7 Misconceptions About Your Credit Report

credit report

With 2020 behind us, many are looking at 2021 as an opportunity to usher in positive change. In the world of do-overs and make-overs, financial affairs are often center stage.

Make this the year you gain control of your finances for prosperity and success. No matter your starting point, money managers and bankruptcy attorneys advise it is possible to erase debt and begin building wealth. 

Georgia bankruptcy attorneys suggest an essential first step to reaching your goals is understanding your credit history and the seven common misconceptions about credit reports. Once you pull your credit report and compare the information against popular credit report myths, you will have a clearer understanding of what you can do to build a stable financial future. 

7 Common Misconceptions About Credit Reports

Understanding credit reports and how they are scored can be confusing. Because credit bureaus do not reveal their detailed methods for scoring reports, several myths must be dissected to better understand building a good credit report.  Below are seven common myths explained:

1. You have only one credit score. 

The credit and lending industries use multiple algorithms to determine your creditworthiness. Most of us focus on one, or maybe three, credit reports by the top credit bureaus, Experian, TransUnion, and Equifax. In reality, there may be hundreds of credit reports related to your credit and evaluated by lenders. 

2. Your job and income directly affect your score.

Lending applications often ask for your employment and income information at the same time they pull your credit report. This has led many to believe that income and employment are directly tied to credit scores. 

Although credit bureaus do not consider your income when calculating your credit score, it’s worth noting that your income might affect your debt management, which could indirectly impact your credit score. 

3. Credit inquiries will impact your credit score. 

Many people believe that checking their credit report will count as a negative credit inquiry, hurting their credit score. If you apply for a loan, a lender’s inquiry may negatively affect your score because it is assumed you will be adding debt. However, if you simply look at your credit report, your score will not be negatively impacted.  

4. Limiting credit use to one account is best.

Credit bureaus examine your credit report for varied credit types and the percentage of use against available credit for each account. Using only one credit line and maintaining a high debt balance against the credit limit will negatively impact our score, even if timely payments are made.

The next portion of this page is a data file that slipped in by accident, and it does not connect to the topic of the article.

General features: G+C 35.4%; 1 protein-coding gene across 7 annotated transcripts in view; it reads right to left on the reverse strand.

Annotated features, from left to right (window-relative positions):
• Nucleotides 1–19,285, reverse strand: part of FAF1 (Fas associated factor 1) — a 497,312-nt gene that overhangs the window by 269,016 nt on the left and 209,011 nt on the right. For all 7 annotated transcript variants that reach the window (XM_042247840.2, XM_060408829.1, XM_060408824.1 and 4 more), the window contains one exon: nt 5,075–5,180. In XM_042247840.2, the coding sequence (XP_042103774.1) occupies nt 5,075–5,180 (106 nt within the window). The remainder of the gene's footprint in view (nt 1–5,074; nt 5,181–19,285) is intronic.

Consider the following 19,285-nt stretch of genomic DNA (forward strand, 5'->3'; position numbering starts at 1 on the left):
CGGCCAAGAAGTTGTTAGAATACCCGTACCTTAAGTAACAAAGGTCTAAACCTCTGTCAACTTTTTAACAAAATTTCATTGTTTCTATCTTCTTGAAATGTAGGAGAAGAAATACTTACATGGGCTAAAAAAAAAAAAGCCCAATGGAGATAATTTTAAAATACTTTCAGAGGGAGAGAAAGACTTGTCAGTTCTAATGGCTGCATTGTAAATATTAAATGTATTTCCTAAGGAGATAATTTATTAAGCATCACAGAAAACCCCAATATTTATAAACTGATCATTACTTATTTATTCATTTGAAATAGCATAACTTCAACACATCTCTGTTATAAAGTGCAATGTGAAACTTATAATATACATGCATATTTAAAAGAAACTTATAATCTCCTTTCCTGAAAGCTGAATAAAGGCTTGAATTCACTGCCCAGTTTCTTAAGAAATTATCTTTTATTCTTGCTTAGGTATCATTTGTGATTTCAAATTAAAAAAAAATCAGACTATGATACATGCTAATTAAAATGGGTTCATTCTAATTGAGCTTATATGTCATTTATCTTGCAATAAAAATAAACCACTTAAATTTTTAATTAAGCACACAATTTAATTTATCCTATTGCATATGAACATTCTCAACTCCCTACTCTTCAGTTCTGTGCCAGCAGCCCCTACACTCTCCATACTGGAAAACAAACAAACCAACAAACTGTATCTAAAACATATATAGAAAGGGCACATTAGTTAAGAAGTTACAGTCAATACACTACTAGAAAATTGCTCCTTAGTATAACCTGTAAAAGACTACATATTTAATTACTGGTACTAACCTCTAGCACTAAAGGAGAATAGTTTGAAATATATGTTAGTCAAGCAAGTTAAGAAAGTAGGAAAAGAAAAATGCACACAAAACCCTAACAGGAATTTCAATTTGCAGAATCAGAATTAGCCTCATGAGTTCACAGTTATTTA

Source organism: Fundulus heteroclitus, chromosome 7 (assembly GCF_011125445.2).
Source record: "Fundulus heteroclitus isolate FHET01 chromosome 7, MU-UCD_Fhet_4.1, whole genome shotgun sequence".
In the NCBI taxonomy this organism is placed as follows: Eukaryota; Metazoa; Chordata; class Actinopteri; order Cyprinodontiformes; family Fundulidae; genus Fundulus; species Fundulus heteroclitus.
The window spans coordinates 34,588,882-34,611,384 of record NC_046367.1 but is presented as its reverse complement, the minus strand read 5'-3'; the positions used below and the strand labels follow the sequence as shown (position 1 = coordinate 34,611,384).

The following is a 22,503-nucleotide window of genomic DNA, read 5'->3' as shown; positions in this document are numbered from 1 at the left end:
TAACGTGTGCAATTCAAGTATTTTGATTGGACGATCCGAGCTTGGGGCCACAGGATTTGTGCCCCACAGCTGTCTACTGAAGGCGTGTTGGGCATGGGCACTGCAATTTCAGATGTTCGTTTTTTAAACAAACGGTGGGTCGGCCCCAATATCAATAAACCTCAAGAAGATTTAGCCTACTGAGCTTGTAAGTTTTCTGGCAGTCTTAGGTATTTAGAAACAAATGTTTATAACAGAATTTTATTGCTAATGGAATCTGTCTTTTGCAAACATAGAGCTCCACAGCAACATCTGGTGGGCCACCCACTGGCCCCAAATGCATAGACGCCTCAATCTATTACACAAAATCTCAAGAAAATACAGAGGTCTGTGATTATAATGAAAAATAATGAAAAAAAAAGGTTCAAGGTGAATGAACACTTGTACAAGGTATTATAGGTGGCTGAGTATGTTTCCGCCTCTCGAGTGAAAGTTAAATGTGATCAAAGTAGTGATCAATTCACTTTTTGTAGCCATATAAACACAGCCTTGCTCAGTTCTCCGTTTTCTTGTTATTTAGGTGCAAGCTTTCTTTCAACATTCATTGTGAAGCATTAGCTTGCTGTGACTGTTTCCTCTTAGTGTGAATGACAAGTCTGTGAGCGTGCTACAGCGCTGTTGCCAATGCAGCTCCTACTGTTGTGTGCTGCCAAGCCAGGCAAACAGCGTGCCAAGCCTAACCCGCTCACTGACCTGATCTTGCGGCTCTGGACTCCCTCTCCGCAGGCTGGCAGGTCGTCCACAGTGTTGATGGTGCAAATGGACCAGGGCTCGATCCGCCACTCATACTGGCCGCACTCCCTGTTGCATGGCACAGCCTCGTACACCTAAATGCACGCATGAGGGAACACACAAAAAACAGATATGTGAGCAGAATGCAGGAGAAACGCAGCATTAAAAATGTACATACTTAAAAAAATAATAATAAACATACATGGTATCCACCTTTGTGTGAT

5. Closing old credit accounts is a good idea.

Closing an old credit account will cause your credit score to drop. When you close an account, the ratio of your debt balances compared to your total available credit increases. 

Also, the tendency to close older, unused accounts works against your credit score. The length of your credit history determines a portion of your credit score. Closing older accounts shorten your credit history.  

6. Marriage and other relationships affect your score.

All credit scores are individual, not joint. This means if you are married, each of you has a credit score based on your individual accounts and habits.

However, if you and a partner share joint credit accounts, the accounts will show on both your and your partner’s credit reports. Any negative activity related to those accounts will impact your individual score. 

7. Filing bankruptcy will devastate your credit forever. 

For many burdened by overwhelming debt, one way to hit the restart button is to file bankruptcy. However, people often shy away from filing chapter 7 or 13 bankruptcy for fear of damaging their credit. 

How detrimental is bankruptcy to your credit score? If you’re already struggling with high credit balances, late and missed payments, or loans in default, your credit score is probably relatively low. In that case, filing bankruptcy may not hurt your credit score at all

For example, if your credit score is around 600, you probably will not see any further damage to your score. If, however, you have maintained on-time payments and kept your accounts in good standing, you likely have a fairly decent credit score (750+). In that case, filing bankruptcy may drop your score only slightly.

The good news is bankruptcy will only reflect on your report for 7 years, and the relief of a fresh financial beginning can be the help you need to effectively manage your income and avoid debt in the future.

Get a Fresh Financial Start. Contact a Georgia Bankruptcy Attorney Today

We all manage money and debt differently. And, sometimes, we handle money differently at different times in our lives, depending on circumstances. 

If you are struggling to overcome debt, you can change your financial patterns and build a secure financial future. By honestly evaluating where you stand today and making a firm decision about where you want to be tomorrow, you can eliminate debt and begin to build wealth. 

If you live in Georgia and would like more information regarding credit reports and debt elimination, consult an experienced Georgia bankruptcy attorney. Contact our office today.

Posted in: Consumer, Debt